|Publication number||US3728875 A|
|Publication date||24 Apr 1973|
|Filing date||7 Jan 1971|
|Priority date||7 Jan 1971|
|Also published as||CA955075A, CA955075A1|
|Publication number||US 3728875 A, US 3728875A, US-A-3728875, US3728875 A, US3728875A|
|Inventors||Hartigan E, Knohl H, Patience D|
|Original Assignee||Kendall & Co|
|Export Citation||BiBTeX, EndNote, RefMan|
|Patent Citations (15), Referenced by (102), Classifications (11), Legal Events (1)|
|External Links: USPTO, USPTO Assignment, Espacenet|
United States Patent 1191 Hartigan et al.
[ STOCKING WITH SOFT INNER THIGH AREA  Inventors: Edward G. Hartigan, Schaumburg; Donald Patience, Barrington, both of 111.; Herbert Knohl, Seneca, S.C.
 Assignee: The Kendall Company, Walpole,
 Filed: Jan. 7, 1971 ] Appl. No.: 104,699
 US. Cl. ..66/l72 E, 66/178 A, 128/165 [51 Int. (31. ..D04b 9/52, D04b 9/54  Field of Search ..66/l72 R, 172 E,
 References Cited UNITED STATES PATENTS 2,355,575 8/1944 Allan ..128/530 3,478,748 11/1969 Bj0rn-Larsen..... 128/530 3,612,062 10/1971 Silvain l 128/525 872,677 12/1907 Oyer 2/240 UX 1,883,495 10/1932 Berger ..66/I73 2,268,818 1/1942 Goodman ..66/173 2,962,885 12/1960 Knoh] ..66/178 A 45 Apr. 24, 1973 3,389,582 6/ 1968 Alexander ..66/192 3,443,404 5/1969 Knohl ....66/178 A 3,461,695 8/1969 Knohl ....66/178 A 3,478,748 1 l/ l 969 Bjorn-Larsen ..2/240 X 3,590,390 7/1971 Howard ..2/240 X FOREIGN PATENTS OR APPLICATIONS 1,516,865 2/1968 France ..2/240 1,524,594 4/1968 France ..2/240 227,970 1/1925 Great Britain ....66/172 E 541,854 12/1941 Great Britain ..2/240 Primary ExaminerWm. Carter Reynolds AttorneyRobert D. Chodera  ABSTRACT A full length stocking of knitted fabric including an elastomer-containing yarn which exerts a compressive effect on that portion of. the leg covered by the stocking boot. In contrast to a typical stocking of this type which has an attached garter band of elastic webbing encircling the upper thigh, a stocking is disclosed in which that portion of the garter band which covers the plexus of deep and superficial blood vessels in the inner thigh is replaced with a soft fabric such as that in the stocking boot.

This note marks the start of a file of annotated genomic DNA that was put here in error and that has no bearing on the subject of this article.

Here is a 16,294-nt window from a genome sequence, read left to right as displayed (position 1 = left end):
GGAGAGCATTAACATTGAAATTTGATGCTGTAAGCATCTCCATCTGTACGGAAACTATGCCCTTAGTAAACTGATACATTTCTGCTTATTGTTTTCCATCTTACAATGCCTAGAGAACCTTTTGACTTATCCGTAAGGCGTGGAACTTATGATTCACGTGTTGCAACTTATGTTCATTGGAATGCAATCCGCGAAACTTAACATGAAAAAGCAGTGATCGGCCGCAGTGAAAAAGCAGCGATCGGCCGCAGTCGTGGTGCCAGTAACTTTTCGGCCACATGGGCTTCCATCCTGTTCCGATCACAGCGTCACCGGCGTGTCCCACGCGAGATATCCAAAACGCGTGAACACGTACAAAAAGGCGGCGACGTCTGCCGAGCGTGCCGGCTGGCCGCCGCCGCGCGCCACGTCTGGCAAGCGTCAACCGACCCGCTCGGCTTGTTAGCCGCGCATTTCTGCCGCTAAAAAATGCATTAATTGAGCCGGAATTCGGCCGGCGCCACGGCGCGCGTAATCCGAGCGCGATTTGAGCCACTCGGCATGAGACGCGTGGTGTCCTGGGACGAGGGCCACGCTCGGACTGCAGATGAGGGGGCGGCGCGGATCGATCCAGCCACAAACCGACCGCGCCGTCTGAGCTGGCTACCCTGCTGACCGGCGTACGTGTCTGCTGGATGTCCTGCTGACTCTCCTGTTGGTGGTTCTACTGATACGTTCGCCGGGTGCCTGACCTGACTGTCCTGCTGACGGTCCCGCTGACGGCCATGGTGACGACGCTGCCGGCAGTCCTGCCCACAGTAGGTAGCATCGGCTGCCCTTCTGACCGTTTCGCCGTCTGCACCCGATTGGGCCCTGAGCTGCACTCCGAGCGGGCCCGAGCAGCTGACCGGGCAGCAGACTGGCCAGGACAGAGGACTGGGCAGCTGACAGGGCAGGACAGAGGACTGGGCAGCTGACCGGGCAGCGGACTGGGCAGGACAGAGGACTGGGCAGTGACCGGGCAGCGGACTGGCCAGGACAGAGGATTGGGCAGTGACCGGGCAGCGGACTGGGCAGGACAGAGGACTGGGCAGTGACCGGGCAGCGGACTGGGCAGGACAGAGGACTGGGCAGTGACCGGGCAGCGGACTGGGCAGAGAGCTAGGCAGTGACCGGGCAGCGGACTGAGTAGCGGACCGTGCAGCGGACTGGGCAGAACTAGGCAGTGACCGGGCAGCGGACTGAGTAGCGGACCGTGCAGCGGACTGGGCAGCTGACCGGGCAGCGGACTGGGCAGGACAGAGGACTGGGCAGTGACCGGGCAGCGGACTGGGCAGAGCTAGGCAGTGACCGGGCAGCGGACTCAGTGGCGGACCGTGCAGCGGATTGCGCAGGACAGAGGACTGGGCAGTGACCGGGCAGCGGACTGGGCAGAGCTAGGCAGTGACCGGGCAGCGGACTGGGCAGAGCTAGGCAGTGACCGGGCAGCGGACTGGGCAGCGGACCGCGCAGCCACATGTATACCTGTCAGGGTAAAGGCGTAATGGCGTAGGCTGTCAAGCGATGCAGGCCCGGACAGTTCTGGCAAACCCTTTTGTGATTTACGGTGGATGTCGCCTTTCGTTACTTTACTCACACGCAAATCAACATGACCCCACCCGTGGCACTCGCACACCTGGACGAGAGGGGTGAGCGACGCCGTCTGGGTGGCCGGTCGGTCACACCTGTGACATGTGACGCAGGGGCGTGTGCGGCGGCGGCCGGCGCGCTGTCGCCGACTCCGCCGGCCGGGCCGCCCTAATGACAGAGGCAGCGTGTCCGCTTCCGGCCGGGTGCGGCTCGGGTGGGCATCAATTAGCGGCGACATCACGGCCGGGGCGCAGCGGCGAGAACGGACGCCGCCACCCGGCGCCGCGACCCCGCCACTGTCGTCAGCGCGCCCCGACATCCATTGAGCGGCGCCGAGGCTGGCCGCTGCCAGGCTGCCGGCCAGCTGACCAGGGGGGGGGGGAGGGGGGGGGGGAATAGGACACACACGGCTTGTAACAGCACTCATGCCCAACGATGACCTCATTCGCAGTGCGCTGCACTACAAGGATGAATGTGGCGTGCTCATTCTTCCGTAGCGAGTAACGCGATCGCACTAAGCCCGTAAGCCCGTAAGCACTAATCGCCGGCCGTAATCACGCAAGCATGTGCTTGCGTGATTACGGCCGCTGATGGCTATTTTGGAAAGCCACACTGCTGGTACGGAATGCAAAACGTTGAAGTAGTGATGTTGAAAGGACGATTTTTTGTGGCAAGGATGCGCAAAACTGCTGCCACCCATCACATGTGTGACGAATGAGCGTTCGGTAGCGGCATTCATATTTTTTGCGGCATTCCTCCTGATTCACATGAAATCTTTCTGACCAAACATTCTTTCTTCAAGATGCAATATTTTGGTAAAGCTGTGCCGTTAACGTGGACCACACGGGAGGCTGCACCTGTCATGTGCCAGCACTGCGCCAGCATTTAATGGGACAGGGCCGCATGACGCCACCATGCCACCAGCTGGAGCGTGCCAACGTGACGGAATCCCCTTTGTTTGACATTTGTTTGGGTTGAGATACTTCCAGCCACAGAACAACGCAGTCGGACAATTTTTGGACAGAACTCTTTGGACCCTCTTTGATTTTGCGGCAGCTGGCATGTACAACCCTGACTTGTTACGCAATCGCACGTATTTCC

6 Claims, 9 Drawing Figures PMHITEDAPR 24 m5 3.728875 SHEET 1 OF 2 i7 i6 .Z'
Jim/a4 fai v STOCKING WITH SOFT INNER THIGH AREA BACKGROUND OF THE INVENTION Full length therapeutic stockings and so-called tiredleg stockings of the type including elastomer-containing yarns which exert a compressive effect on the leg portion covered by the stocking boot are well known. They have been constructed extending in lengths ranging from midthigh to the gluteal furrow in a great many constructions from a great variety of elastic fabrics. They have, for instance, been made from powernet fabric, such as is described in U.S. Pat. No. 2,960,855, for example, cut to shapes resembling when relaxed the blanks of full-fashioned non-elastomeric stockings, being somewhat narrowed from such blanks. These powernet blanks and similarly shaped knitted fullfashioned stocking blanks incorporating elastomeric yarns either in the knitted stitches or inlaid in nonelastomeric yarn stitches are generally seamed up the back with various loop, flatlock or overedge stitches to form finished stockings. Circular knit stockings of nonelastomeric yarn jersey stitches with elastomer yarn inlaid therein are disclosed in the Herbert Knohl US. Pat. No. RE 25,046 originally issued Dec. 6, 1960. Other circular knit constructions including jersey knit courses of elastomer-containing yarn alone and in combination with one or more course rounds of jersey stitches of non-elastomeric yarn are also well known, as are those with courses of jersey stitches and floats of elastomer-containing yarn alternating with jersey stitches of non-elastomeric yarn. Run-resistant elastic fabric stockings have also been proposed.